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My Favorite Book of 2016

Posted: 01-01-2017
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It is that time of year when magazines and newspapers list the “Best Books of 2016.”  One of the novels making an appearance is News of the World by Paulette Jiles.  It is certainly on my personal list of favorites.

news-of-the-worldNews of the World is set in Texas in the 1870’s.  The story follows the adventures of Captain Jefferson Kyle Kidd and a 10 year old girl.  Johanna was abducted by Indians at the age of 6, has just been rescued and needs to be reunited with relatives.  Capt. Kidd agrees to transport the girl from North Texas to the home of her aunt and uncle near San Antonio (Johanna’s parents were killed in the Indian raid).  Johanna wants to stay with her Indian family. She is not happy about the upcoming reunion.

Captain Kidd, who is pushing 72, questions his decision to escort the girl home.  “[ He ] worried about the very long journey ahead, about his ability to keep the girl from harm.  He thought resentfully, I raised my girls.  I already did that. But now it was different… because there was once again a life in his hands.  Things mattered.”

As the two travel together, they begin to respect and love each other. .  They become quite a team as they overcome the hardships and dangers of the long trip south.  Along the route, Johanna even helps collect the dime entry fee Capt. Kidd charges at town gatherings to hear him read newspaper stories from around the world.

News of the World is a great story and I really appreciate a main character who is one of my peeps (that is, old).  Capt. Kidd bends and hears “a light creaking of the spine” or sits and hears “the jointed sound as one vertebrae settled on another.”  His hand looks “as bony and wrinkled as those of a catacomb mummy.”

Like me, Capt. Kidd can be cranky and short tempered.   I appreciate his observations about being old like when he is dressing for one of his readings:  “young people could get away with rough clothing but unless the elderly dressed with care they looked like homeless vagabonds…”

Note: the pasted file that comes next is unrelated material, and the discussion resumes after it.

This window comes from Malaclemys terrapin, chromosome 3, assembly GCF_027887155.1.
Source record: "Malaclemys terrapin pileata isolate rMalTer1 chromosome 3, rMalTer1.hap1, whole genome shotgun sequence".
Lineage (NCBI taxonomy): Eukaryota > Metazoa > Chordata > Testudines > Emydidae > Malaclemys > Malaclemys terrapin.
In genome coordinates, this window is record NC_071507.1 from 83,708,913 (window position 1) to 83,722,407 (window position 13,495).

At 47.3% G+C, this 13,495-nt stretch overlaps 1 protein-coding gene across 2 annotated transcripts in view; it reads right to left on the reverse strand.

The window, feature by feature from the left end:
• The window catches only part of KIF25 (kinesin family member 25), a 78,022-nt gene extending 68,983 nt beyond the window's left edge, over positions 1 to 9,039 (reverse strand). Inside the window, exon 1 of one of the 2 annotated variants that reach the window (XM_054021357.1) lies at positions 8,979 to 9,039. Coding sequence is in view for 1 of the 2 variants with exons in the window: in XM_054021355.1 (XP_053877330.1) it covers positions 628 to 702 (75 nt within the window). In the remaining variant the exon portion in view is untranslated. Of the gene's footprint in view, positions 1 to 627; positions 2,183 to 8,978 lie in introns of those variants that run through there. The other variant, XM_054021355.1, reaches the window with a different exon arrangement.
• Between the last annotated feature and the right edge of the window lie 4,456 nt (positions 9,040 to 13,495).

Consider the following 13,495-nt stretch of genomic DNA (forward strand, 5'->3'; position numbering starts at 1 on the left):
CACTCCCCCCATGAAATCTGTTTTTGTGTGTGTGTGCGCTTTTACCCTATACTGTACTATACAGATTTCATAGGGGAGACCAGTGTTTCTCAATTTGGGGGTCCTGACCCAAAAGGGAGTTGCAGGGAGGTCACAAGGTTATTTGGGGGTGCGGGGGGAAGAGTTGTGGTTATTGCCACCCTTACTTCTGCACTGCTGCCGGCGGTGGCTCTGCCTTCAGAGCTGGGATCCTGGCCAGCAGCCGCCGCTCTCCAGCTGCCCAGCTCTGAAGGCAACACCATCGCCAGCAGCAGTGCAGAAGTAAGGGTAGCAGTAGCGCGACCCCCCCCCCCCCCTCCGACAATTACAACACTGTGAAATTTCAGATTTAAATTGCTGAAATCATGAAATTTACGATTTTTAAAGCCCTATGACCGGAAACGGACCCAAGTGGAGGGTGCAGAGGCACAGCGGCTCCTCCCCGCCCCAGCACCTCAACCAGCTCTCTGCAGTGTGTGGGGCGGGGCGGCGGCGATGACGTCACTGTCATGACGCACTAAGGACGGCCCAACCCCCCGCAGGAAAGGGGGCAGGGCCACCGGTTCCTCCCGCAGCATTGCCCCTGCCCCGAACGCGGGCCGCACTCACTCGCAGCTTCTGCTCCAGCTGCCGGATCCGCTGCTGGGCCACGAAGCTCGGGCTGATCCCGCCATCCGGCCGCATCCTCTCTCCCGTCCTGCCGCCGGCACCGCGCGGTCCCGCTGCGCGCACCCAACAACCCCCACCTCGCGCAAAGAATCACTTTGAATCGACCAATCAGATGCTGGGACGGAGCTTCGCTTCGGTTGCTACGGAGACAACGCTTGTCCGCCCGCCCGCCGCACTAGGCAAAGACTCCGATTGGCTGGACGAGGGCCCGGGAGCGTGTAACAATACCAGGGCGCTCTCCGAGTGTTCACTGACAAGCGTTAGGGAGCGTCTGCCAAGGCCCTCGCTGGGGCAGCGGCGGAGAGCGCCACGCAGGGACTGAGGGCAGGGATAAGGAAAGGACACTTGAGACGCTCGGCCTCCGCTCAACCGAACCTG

A veteran of many wars, the captain still suffers from nightmares and flashbacks from past battles.  He awakens to the smell of cannon smoke from “those long years ago, almost thirty years.  It would stay with him always as everything you ever did stayed with you, every horse you ever saddled, every morning when he awoke with Maria Luisa [his late wife] beside him, and every slap of the paten on fresh paper…and his captain dying under his hands, always there like a tangle of telegraph wire in the brains where no dispatch was ever lost, what an odd thing, an odd thing.”

The author of News of the World, Paulette Jiles, is 73, about the same age as Capt. Kidd.  I am not sure a younger author could have been as successful in drawing a portrait of an aging hero.

Despite his advanced years, Captain Kidd is determined to deliver Johanna safely to her relatives:  “he must not become incapacitated, he must not be killed” before they reach San Antonio.

The Captain and Johanna face some violent encounters on their trek.   On one such occasion, their escape seems hopeless when they are pinned down by gunfire from three nasty hombres.  Thanks to some pretty creative thinking by Johanna and the aim of Captain Kidd, they survive.

The two eventually arrive at the home of Johanna’s aunt and uncle where the story takes an interesting twist, which I will not reveal.

I have read other selections on 2016 Best Book lists, notably Swing Time by Zadie Smith and Commonwealth by Ann Pratchett.  These books are certainly well-written but I do not enjoy lead characters who are self-absorbed and mean spirited.   Give me likeable characters like Captain Kidd and Johanna and a compelling story line, and I am hooked.  That is why News of the World tops my personal list of best reads of 2016.

Travels with The General

Posted: 12-06-2016
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Son Nick just left for two weeks in Cuba. His luggage consisted of a backpack and small tote bag. I take more stuff than that on a weekend visit to my daughter in Winston-Salem.